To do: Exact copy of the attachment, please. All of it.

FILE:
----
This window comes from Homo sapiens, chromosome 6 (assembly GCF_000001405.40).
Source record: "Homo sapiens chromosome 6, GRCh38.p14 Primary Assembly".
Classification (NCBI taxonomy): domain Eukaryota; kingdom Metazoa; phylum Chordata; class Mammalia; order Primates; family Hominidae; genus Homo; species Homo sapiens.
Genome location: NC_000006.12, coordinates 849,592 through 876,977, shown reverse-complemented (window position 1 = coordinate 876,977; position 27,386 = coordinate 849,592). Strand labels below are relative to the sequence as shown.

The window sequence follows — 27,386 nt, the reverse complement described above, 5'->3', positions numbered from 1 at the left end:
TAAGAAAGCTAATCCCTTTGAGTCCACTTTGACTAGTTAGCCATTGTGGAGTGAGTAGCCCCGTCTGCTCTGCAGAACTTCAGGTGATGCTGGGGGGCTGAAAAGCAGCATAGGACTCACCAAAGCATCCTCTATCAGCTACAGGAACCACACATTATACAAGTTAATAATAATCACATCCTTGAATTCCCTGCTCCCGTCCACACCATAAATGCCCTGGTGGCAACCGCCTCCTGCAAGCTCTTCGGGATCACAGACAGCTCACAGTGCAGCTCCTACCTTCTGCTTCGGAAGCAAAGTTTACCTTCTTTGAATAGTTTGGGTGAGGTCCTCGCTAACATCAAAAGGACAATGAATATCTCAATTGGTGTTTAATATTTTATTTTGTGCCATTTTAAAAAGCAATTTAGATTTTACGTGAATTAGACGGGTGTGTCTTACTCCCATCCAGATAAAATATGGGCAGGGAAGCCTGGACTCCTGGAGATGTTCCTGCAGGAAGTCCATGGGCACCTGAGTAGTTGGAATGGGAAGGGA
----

This window comes from Homo sapiens, chromosome 6 (assembly GCF_000001405.40).
Source record: "Homo sapiens chromosome 6, GRCh38.p14 Primary Assembly".
Classification (NCBI taxonomy): domain Eukaryota; kingdom Metazoa; phylum Chordata; class Mammalia; order Primates; family Hominidae; genus Homo; species Homo sapiens.
Genome location: NC_000006.12, coordinates 849,592 through 876,977, shown reverse-complemented (window position 1 = coordinate 876,977; position 27,386 = coordinate 849,592). Strand labels below are relative to the sequence as shown.

The window sequence follows — 27,386 nt, the reverse complement described above, 5'->3', positions numbered from 1 at the left end:
TAAGAAAGCTAATCCCTTTGAGTCCACTTTGACTAGTTAGCCATTGTGGAGTGAGTAGCCCCGTCTGCTCTGCAGAACTTCAGGTGATGCTGGGGGGCTGAAAAGCAGCATAGGACTCACCAAAGCATCCTCTATCAGCTACAGGAACCACACATTATACAAGTTAATAATAATCACATCCTTGAATTCCCTGCTCCCGTCCACACCATAAATGCCCTGGTGGCAACCGCCTCCTGCAAGCTCTTCGGGATCACAGACAGCTCACAGTGCAGCTCCTACCTTCTGCTTCGGAAGCAAAGTTTACCTTCTTTGAATAGTTTGGGTGAGGTCCTCGCTAACATCAAAAGGACAATGAATATCTCAATTGGTGTTTAATATTTTATTTTGTGCCATTTTAAAAAGCAATTTAGATTTTACGTGAATTAGACGGGTGTGTCTTACTCCCATCCAGATAAAATATGGGCAGGGAAGCCTGGACTCCTGGAGATGTTCCTGCAGGAAGTCCATGGGCACCTGAGTAGTTGGAATGGGAAGGGA